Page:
Bukele is an ephemeral product of the abysmal crisis of the political party system associated with the perpetuation of neoliberalism that we observe today in the world and particularly in the region.
The landslide victory achieved by Salvadoran President Nayib Bukele in last Sunday’s elections means that he will control an absolute majority in the Legislative Assembly and most of the country’s municipalities. Although he entered politics and governed the capital representing the former guerrilla Farabundo Marti National Liberation Front, in his presidential rule he has become a standard bearer of recharged neoliberalism, honeymooning with Trump, a political maverick fed up with personal ambitions and overt authoritarian pretensions, an unethical man like the New York tycoon. Yet he has a spectacular 71% popularity rating and had already swept the 2019 presidential election, in which he won 53% of the vote. In those elections, the candidate of ARENA, the traditional right-wing party, won 31.72% of the vote. But it was much worse for the FMLN standard-bearer, who, after two consecutive periods of FMLN rule, did not even get 15% of the vote. This fact showed the voters’ enormous dissatisfaction with the governmental management of the FMLN, an organization that since the armed struggle and after the peace accords, when it became a political party, has worthily defended the flags of the left in the country and has gained important recognition among its counterparts in Latin America and the Caribbean. Its prestigious and enlightened leader, Schafik Handal, who died in 2006, became one of the most prominent leftist leaders in our region.
But if the result obtained by the former guerrilla in the 2019 presidential elections was famously good, in last Sunday’s election it almost disappeared as an electoral option and that means it can no longer postpone a deep and painful examination of conscience, fraternally accompanied by its peers in the region. With all due respect, many things must have been done wrong and many inadequacies must have existed in the work of the FMLN, especially in the 10 years it was in government, to arrive at a situation where not a few of its militants and sympathizers voted for Bukele’s parties, the most representative option of the interests of US imperialism and neoliberalism in the Central American country, now that ARENA is disappearing. Bukele is an ephemeral product of the abysmal crisis of the political party system associated with the perpetuation of neoliberalism that we observe today in the world and particularly in Latin America and the Caribbean. Democracy is increasingly incompatible with neoliberalism.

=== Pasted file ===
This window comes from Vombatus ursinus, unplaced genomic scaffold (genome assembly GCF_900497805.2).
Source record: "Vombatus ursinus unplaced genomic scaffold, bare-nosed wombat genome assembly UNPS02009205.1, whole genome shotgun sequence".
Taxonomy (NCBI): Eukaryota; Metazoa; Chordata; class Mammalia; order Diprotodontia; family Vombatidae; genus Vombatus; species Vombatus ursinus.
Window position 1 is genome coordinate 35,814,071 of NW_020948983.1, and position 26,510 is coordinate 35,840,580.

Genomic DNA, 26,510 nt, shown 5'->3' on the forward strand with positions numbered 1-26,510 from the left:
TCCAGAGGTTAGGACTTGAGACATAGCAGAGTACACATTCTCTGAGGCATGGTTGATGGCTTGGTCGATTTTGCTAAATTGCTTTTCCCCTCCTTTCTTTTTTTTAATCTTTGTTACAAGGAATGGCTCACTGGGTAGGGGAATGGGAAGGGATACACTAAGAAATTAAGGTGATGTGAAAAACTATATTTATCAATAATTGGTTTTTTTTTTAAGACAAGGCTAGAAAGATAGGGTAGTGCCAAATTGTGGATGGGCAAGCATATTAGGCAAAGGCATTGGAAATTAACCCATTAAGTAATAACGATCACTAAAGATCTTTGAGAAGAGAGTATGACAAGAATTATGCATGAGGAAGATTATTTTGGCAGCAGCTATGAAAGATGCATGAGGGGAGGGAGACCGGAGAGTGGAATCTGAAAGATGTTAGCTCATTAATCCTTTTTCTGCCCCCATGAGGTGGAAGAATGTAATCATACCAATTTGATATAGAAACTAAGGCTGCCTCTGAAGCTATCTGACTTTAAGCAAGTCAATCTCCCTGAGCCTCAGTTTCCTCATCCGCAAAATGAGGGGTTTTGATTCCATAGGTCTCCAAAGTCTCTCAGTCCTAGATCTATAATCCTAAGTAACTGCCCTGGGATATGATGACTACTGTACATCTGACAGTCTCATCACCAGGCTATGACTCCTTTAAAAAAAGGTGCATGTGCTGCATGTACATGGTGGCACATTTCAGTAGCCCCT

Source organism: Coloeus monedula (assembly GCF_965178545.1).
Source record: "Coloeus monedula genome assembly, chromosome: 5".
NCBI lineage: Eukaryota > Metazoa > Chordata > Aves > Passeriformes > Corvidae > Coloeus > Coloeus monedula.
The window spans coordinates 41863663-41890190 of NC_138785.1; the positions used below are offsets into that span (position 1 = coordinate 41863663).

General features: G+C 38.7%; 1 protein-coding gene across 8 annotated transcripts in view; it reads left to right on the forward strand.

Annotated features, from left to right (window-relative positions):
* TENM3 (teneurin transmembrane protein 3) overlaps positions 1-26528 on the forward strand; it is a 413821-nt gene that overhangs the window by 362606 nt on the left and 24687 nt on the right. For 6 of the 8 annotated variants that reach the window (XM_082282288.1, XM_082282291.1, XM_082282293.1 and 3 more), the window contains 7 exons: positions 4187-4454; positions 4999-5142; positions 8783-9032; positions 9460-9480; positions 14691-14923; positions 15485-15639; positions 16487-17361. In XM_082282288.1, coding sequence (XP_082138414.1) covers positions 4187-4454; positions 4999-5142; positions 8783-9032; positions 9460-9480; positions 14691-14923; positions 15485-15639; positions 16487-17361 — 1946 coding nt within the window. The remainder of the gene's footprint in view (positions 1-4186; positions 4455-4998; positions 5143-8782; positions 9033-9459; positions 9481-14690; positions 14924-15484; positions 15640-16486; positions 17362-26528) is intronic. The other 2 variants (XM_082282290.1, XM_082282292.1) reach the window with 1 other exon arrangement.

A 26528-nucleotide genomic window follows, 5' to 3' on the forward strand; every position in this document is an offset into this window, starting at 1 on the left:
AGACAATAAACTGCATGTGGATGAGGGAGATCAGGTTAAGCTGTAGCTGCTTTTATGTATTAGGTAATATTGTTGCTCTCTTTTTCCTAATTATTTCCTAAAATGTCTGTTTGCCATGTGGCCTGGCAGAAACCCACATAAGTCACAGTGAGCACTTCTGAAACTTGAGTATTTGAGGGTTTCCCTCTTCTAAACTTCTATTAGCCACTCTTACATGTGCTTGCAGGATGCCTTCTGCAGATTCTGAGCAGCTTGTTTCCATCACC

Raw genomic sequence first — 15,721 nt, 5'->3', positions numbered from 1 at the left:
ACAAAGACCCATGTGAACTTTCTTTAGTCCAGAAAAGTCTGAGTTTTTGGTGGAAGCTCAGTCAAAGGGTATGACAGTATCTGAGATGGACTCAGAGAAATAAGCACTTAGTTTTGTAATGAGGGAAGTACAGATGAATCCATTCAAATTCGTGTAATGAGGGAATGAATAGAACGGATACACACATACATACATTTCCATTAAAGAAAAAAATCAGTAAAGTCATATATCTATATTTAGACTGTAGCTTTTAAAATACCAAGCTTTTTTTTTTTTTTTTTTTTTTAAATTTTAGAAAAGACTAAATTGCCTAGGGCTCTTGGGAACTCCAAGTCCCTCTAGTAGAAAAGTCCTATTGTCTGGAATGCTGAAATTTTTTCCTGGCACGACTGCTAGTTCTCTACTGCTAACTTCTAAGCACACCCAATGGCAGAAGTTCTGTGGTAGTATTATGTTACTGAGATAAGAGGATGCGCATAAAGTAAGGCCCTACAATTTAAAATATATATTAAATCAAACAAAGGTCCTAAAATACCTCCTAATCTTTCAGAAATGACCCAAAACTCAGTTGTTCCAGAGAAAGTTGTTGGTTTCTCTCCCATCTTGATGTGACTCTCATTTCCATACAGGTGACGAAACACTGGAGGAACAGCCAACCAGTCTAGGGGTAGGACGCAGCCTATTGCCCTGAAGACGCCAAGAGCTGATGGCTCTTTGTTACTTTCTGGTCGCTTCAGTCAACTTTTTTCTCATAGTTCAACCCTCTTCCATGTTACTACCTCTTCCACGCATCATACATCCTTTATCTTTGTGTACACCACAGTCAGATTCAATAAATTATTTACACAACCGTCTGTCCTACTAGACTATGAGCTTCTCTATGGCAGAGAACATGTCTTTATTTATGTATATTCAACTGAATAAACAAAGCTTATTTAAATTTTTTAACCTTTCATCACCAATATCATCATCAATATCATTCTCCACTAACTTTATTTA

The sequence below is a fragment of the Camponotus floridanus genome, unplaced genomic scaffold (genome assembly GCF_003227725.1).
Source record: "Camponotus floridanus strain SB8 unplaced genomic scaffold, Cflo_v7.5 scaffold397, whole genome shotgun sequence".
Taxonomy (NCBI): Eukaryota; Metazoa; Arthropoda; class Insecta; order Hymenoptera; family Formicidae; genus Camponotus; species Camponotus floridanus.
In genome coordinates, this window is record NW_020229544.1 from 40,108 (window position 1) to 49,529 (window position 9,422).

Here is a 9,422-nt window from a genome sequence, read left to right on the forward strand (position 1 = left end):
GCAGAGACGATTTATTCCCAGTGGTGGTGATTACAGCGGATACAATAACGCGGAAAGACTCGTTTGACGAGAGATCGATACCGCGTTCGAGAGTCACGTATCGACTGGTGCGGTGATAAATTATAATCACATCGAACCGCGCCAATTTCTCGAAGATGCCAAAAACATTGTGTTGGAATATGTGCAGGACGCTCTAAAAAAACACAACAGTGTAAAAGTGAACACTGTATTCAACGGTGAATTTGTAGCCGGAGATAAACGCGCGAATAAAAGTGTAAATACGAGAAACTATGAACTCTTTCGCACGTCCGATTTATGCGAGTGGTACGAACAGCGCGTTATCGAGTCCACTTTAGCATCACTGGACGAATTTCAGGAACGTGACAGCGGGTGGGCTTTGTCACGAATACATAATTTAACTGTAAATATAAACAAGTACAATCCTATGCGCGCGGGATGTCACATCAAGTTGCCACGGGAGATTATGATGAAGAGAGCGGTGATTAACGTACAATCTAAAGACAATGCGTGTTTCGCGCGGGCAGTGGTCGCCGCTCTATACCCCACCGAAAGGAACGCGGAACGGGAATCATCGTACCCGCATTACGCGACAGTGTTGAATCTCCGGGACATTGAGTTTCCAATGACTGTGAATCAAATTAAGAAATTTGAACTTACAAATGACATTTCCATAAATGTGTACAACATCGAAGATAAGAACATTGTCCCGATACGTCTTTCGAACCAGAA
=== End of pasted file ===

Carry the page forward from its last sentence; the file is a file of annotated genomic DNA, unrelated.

With the correlation of forces that 66% of the vote will give him in the legislature, Bukele can pass, without negotiating with other parties, any legislation of his interest, appoint one-third of the Supreme Court judges, the Attorney General, the members of the Court of Auditors, and even amend the Constitution, including extending presidential terms to more than one. More than one observer has said in recent days that Sunday’s vote is tantamount to electing a dictatorship by popular vote. Even without the extraordinary powers he will now have and without parliamentary representation, the chief executive has refused to make transparent how he spent an IMF loan requested to deal with the pandemic, failed to hand over funds to municipal governments without knowing how they were spent, and stormed into the Legislative Assembly, escorted by soldiers and police, to demand approval of an additional budget for his security plans.
It is alleged that some of the pandemic funds were illegally distributed during the election campaign to his supporters in the form of food packages and bonuses by Nuevas Ideas and Gana, the president’s parties. He has instigated a hate campaign against the opposition, especially the FMLN, two of whose supporters were killed in the middle of the capital a few days ago by security forces. Bukele has over-indebted the country and will face a very difficult economic and social situation. Meanwhile, the IMF will demand cuts in social investment when the country needs it most. It will not be easy if the FMLN does deep self-criticism and goes out to develop a radical opposition program with the grassroots organizations. Neoliberalism is already unsustainable and has a very limited life today, as Argentina and Bolivia show. Although Bukele is very adept, as we have seen, at crafting a la carte messages for different sectors and adept at advertising and networking, harsh reality will sooner or later point people in the right direction, provided he has a dedicated leadership committed to his interests.